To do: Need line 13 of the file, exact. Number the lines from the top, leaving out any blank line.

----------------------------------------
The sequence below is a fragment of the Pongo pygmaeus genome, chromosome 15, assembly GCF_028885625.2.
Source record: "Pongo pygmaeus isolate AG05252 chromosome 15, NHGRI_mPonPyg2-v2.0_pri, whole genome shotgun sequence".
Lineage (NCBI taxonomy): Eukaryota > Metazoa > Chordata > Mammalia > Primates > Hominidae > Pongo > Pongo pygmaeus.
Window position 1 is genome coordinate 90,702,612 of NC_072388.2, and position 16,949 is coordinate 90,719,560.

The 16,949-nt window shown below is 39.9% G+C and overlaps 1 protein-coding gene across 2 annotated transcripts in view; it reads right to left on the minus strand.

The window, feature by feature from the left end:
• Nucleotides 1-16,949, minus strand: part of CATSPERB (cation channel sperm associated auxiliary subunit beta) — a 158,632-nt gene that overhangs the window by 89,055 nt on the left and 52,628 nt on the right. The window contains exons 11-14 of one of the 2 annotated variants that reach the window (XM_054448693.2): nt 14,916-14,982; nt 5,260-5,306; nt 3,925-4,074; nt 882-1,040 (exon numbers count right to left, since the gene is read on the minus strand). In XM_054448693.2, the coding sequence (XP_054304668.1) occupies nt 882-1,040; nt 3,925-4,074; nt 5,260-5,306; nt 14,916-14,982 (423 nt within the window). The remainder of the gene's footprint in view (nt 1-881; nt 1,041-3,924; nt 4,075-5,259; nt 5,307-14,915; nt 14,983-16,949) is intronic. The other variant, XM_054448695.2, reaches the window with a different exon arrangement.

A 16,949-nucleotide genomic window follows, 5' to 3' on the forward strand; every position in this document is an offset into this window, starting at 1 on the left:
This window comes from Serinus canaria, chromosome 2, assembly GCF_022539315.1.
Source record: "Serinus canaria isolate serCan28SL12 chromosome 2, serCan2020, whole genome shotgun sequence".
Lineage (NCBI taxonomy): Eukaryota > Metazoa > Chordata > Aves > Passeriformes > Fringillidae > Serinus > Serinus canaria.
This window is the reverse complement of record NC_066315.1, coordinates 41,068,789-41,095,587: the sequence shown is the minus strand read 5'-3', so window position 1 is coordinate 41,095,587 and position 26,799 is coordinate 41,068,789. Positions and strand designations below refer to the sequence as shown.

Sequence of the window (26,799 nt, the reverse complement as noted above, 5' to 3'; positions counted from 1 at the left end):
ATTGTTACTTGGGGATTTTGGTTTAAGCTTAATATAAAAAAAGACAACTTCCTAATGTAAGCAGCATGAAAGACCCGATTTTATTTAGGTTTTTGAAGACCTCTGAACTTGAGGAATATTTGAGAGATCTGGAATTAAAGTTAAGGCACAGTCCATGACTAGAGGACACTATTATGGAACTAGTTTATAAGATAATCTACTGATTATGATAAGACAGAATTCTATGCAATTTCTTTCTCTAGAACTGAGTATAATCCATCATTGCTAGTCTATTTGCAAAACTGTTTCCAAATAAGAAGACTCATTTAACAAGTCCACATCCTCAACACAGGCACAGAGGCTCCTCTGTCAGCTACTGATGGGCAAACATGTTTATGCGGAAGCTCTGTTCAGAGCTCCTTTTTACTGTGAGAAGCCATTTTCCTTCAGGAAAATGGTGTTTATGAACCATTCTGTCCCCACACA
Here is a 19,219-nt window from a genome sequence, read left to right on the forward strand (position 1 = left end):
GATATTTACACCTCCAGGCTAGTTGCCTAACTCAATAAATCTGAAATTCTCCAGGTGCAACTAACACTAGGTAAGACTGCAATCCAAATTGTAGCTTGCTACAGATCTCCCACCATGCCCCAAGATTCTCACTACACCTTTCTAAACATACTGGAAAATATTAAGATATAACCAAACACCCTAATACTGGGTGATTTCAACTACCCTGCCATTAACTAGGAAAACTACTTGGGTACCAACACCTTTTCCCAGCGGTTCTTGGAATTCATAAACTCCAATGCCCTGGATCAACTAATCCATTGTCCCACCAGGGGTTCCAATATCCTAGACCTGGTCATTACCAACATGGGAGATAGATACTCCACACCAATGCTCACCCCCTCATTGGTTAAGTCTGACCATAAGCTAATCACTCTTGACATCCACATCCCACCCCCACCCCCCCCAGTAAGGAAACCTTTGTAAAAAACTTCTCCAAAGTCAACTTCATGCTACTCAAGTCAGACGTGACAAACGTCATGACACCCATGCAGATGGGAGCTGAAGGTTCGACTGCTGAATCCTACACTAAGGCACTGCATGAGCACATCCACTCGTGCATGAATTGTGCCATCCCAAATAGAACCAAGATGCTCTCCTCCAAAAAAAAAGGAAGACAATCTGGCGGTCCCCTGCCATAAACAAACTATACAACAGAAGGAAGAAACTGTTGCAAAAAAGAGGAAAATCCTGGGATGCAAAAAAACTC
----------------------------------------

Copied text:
Sequence of the window (26,799 nt, the reverse complement as noted above, 5' to 3'; positions counted from 1 at the left end):